Members of the Iraqi federal police forces celebrate in the old city of Mosul on July 10, 2017 after the government’s announcement of the « liberation » of the embattled city from Islamic State group fighters. Federal officials in Canada say that the number of people “with a nexus to Canada” participating in terrorist groups abroad remained stable at 190.  (FADEL SENNA / AFP/GETTY IMAGES)

Approximately 60 have returned to Canada, but officials said only a small subset of those returnees were active in Iraq, Syria or Turkey where Daesh is most active.

“Though Daesh territorial holdings in the Syria-Iraq conflict zone continue to decline, Canada has not seen a related influx in the number of Canadian Extremist Travellers (CETs) who have returned to Canada, nor does it expect to,” a government report on terrorist threats to Canada, released Tuesday, read.

“If there is sufficient evidence, the Government of Canada will pursue charges and prosecute them to the full extent of the law … If there is insufficient evidence for a charge, the (RCMP) and its law enforcement, security and intelligence partners will continue their investigation while other tools are leveraged to manage and contain the threat.”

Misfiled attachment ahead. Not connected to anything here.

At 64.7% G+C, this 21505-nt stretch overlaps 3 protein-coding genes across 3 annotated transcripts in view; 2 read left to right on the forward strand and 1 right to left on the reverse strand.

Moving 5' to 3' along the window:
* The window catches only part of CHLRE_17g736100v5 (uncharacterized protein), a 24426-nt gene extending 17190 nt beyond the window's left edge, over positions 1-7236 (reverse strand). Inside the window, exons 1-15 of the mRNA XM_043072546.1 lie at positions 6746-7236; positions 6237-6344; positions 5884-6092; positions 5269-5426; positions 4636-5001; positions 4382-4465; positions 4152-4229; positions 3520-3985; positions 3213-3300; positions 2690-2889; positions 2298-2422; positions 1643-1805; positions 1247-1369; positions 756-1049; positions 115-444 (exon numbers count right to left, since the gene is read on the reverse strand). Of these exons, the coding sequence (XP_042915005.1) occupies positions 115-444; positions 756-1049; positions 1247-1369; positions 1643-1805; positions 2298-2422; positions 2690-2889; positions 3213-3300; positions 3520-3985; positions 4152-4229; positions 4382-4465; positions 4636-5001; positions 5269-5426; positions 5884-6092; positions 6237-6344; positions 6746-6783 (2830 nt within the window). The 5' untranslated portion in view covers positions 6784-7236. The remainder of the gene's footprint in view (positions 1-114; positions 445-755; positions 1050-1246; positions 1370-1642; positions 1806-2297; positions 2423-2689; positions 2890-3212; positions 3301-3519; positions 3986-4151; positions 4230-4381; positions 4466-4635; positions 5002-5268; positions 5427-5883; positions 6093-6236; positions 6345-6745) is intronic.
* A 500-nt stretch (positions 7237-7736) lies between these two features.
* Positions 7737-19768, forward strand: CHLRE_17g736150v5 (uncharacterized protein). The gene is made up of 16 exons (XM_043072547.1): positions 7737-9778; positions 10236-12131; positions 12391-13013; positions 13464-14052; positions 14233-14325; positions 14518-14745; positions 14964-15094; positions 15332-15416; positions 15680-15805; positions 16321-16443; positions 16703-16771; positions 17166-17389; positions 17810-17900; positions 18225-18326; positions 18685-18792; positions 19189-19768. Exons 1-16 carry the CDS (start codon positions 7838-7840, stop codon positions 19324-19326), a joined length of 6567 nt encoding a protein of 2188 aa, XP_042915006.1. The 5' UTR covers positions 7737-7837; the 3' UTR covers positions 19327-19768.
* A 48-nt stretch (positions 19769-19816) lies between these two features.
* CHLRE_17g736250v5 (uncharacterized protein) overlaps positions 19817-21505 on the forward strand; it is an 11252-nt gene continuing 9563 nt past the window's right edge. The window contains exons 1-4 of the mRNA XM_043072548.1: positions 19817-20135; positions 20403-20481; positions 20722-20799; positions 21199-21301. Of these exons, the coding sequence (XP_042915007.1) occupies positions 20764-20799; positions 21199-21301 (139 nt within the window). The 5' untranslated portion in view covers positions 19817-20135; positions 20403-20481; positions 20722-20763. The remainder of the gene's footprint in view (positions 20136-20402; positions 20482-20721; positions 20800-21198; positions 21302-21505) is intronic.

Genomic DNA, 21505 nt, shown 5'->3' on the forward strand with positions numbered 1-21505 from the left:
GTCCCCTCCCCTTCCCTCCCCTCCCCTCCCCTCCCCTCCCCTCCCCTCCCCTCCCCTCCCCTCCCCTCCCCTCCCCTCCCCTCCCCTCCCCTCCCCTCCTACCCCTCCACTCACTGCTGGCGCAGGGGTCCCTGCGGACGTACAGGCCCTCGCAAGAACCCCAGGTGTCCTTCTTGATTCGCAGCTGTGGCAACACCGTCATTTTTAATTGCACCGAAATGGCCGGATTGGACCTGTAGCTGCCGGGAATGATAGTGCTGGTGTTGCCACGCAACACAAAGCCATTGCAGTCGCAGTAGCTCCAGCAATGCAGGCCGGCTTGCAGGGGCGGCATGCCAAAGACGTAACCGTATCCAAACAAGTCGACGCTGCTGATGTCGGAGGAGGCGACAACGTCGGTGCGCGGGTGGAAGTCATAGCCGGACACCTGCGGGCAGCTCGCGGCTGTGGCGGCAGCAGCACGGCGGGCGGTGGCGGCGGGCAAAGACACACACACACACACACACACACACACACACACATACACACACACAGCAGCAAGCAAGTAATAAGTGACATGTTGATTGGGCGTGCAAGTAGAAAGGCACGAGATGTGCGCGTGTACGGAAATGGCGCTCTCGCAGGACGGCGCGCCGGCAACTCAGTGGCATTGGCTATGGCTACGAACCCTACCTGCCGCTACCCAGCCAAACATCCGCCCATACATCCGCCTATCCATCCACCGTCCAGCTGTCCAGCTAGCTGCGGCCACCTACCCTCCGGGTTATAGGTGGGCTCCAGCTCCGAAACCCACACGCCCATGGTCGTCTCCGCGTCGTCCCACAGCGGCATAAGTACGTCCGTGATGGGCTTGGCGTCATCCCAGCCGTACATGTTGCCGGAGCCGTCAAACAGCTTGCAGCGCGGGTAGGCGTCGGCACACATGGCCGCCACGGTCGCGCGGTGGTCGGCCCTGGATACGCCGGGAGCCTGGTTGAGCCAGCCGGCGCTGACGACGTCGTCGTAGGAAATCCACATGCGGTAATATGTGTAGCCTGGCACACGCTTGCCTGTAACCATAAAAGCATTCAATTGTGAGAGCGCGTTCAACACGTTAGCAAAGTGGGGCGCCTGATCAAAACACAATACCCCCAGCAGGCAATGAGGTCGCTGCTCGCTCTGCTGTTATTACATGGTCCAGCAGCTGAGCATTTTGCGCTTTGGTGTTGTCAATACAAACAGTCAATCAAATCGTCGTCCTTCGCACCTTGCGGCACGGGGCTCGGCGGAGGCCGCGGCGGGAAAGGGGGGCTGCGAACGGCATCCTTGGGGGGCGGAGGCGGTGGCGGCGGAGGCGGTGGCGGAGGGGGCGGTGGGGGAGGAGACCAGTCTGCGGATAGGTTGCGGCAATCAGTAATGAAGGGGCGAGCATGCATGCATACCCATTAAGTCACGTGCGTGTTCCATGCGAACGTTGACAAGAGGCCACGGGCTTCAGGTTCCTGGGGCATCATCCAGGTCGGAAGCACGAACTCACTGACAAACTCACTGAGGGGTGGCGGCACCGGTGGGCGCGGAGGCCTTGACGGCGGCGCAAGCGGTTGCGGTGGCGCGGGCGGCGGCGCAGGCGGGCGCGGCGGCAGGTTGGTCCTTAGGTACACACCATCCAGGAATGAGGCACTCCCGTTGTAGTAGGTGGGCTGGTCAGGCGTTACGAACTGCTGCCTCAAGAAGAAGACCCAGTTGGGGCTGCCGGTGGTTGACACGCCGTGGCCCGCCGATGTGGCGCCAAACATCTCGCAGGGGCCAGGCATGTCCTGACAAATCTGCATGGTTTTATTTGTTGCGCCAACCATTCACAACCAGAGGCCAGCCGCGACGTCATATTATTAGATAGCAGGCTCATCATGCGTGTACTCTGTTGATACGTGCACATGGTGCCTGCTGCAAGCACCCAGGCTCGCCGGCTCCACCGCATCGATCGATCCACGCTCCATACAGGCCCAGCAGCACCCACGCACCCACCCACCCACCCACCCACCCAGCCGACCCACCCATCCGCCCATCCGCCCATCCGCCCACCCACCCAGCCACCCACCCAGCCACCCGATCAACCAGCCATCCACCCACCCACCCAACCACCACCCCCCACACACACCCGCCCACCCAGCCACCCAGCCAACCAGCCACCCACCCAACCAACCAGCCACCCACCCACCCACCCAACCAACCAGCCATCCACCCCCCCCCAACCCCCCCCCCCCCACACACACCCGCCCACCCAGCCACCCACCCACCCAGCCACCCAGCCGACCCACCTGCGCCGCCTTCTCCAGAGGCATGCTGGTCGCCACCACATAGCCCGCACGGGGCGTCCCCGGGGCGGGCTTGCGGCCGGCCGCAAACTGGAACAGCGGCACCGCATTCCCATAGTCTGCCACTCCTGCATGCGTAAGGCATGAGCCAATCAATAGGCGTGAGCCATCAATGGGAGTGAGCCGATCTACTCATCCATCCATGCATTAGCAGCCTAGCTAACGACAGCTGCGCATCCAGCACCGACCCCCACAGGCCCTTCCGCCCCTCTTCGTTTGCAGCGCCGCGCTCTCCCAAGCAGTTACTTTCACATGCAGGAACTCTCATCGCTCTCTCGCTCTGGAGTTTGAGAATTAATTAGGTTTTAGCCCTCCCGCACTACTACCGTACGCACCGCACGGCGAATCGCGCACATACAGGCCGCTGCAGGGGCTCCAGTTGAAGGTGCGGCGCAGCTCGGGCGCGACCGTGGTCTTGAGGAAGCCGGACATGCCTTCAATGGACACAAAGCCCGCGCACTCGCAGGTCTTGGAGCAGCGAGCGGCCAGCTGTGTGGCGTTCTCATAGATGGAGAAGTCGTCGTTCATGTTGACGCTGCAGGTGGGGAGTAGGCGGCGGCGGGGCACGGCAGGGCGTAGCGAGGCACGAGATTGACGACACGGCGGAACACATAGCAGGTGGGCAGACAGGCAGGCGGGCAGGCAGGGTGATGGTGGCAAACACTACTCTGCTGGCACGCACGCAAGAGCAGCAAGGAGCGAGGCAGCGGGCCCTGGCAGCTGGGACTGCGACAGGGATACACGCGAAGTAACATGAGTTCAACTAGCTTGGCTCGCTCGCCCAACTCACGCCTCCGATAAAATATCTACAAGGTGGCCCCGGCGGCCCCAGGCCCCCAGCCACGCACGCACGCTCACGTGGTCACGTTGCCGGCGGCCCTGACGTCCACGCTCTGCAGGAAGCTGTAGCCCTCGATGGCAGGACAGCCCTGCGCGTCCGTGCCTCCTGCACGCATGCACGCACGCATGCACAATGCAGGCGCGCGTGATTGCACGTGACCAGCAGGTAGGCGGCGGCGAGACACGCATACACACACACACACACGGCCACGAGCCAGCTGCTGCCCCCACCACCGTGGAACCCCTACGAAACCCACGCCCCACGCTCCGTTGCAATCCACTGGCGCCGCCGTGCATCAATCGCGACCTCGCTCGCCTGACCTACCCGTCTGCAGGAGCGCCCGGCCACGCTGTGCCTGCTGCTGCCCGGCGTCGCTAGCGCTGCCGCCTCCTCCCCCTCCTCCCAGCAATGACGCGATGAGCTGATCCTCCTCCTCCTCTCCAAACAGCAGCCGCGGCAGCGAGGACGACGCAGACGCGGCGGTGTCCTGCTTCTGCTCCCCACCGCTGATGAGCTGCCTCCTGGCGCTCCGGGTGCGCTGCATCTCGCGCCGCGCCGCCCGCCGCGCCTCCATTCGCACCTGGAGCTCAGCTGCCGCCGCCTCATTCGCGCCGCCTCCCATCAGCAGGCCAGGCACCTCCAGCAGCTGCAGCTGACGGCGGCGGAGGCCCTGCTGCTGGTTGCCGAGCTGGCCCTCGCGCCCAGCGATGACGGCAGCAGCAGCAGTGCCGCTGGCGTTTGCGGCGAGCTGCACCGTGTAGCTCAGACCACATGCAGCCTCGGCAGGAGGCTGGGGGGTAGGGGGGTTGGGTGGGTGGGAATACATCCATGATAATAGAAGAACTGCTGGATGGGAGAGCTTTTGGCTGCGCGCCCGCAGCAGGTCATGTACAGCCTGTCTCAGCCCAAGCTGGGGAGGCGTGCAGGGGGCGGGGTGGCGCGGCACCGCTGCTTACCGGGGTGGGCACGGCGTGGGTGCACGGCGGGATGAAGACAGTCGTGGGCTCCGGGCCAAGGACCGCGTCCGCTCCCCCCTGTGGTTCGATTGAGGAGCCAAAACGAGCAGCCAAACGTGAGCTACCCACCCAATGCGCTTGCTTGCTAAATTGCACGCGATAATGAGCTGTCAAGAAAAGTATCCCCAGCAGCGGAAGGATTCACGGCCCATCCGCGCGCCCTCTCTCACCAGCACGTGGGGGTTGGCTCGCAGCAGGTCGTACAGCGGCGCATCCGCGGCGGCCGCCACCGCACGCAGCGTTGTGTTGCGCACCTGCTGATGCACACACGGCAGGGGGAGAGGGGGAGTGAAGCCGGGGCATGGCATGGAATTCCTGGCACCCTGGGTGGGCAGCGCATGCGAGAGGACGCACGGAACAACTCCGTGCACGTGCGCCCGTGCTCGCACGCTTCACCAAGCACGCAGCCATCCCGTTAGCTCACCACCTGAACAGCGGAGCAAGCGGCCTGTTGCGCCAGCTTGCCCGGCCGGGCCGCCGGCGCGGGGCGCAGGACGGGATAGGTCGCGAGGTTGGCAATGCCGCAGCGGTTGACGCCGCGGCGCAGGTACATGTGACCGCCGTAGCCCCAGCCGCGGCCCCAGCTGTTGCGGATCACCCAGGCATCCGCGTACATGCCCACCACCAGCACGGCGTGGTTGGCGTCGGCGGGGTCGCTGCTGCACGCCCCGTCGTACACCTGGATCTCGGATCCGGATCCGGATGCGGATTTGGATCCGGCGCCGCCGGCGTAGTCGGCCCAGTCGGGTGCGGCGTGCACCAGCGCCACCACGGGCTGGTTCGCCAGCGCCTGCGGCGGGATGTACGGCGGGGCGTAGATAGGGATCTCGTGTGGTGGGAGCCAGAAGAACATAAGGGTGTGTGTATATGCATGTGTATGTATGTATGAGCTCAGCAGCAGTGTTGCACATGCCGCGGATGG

Senior government officials, speaking on the condition they not be named, told reporters that there are well-known challenges in collecting enough evidence to prosecute the returnees, such as collecting evidence in a war zone. Just 12 people have been charged with leaving Canada to join a terrorist group since that became a criminal offence in 2013.

Read more:

Yazidi refugee woman urges Canadian government to help navigate new world

Opinion | Rosie DiManno: Why Canada must repatriate the children of jihadist nationals

‘I felt imprisoned in this country’: Canadian Daesh recruits kept in touch with family, friends, new report finds

And not all of those 60 are presumed to be hardened fighters — some may have assisted terrorist groups in other ways, such as with financing or propaganda efforts.

But the report said it’s “conceivable” that all 60 would have the capacity for the kind of “low-sophistication” terrorism attacks typically used against civilians, like van attacks or knife attacks.